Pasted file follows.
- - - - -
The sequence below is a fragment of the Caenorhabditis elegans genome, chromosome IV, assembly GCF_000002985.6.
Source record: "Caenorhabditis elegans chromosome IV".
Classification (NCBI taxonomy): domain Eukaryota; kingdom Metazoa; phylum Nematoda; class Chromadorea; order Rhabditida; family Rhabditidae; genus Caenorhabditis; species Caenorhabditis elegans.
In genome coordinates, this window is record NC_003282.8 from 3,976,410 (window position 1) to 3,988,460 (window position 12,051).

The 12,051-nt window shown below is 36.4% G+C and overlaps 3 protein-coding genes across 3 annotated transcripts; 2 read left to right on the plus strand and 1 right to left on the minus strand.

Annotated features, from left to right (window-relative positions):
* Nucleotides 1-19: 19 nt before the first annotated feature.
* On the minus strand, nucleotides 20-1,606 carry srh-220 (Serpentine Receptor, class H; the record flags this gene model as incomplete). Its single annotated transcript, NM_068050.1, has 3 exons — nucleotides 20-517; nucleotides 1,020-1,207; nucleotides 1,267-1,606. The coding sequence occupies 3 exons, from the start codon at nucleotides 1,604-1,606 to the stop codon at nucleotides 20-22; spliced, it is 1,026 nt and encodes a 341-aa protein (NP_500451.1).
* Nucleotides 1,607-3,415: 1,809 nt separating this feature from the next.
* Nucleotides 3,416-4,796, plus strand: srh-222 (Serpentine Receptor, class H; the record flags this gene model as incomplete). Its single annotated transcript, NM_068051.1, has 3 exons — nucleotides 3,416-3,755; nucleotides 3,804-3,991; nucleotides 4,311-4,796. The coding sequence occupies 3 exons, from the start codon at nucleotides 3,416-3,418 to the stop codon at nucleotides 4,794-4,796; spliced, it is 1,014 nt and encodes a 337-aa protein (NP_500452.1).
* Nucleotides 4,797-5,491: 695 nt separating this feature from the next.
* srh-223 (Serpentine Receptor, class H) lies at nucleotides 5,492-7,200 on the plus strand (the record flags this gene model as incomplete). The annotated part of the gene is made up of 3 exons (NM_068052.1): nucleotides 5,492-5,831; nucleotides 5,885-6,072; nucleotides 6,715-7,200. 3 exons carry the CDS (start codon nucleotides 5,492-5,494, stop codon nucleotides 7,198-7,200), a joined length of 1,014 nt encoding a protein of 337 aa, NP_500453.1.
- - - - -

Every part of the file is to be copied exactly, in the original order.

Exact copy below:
The sequence below is a fragment of the Caenorhabditis elegans genome, chromosome IV, assembly GCF_000002985.6.
Source record: "Caenorhabditis elegans chromosome IV".
Classification (NCBI taxonomy): domain Eukaryota; kingdom Metazoa; phylum Nematoda; class Chromadorea; order Rhabditida; family Rhabditidae; genus Caenorhabditis; species Caenorhabditis elegans.
In genome coordinates, this window is record NC_003282.8 from 3,976,410 (window position 1) to 3,988,460 (window position 12,051).

The 12,051-nt window shown below is 36.4% G+C and overlaps 3 protein-coding genes across 3 annotated transcripts; 2 read left to right on the plus strand and 1 right to left on the minus strand.

Annotated features, from left to right (window-relative positions):
* Nucleotides 1-19: 19 nt before the first annotated feature.
* On the minus strand, nucleotides 20-1,606 carry srh-220 (Serpentine Receptor, class H; the record flags this gene model as incomplete). Its single annotated transcript, NM_068050.1, has 3 exons — nucleotides 20-517; nucleotides 1,020-1,207; nucleotides 1,267-1,606. The coding sequence occupies 3 exons, from the start codon at nucleotides 1,604-1,606 to the stop codon at nucleotides 20-22; spliced, it is 1,026 nt and encodes a 341-aa protein (NP_500451.1).
* Nucleotides 1,607-3,415: 1,809 nt separating this feature from the next.
* Nucleotides 3,416-4,796, plus strand: srh-222 (Serpentine Receptor, class H; the record flags this gene model as incomplete). Its single annotated transcript, NM_068051.1, has 3 exons — nucleotides 3,416-3,755; nucleotides 3,804-3,991; nucleotides 4,311-4,796. The coding sequence occupies 3 exons, from the start codon at nucleotides 3,416-3,418 to the stop codon at nucleotides 4,794-4,796; spliced, it is 1,014 nt and encodes a 337-aa protein (NP_500452.1).
* Nucleotides 4,797-5,491: 695 nt separating this feature from the next.
* srh-223 (Serpentine Receptor, class H) lies at nucleotides 5,492-7,200 on the plus strand (the record flags this gene model as incomplete). The annotated part of the gene is made up of 3 exons (NM_068052.1): nucleotides 5,492-5,831; nucleotides 5,885-6,072; nucleotides 6,715-7,200. 3 exons carry the CDS (start codon nucleotides 5,492-5,494, stop codon nucleotides 7,198-7,200), a joined length of 1,014 nt encoding a protein of 337 aa, NP_500453.1.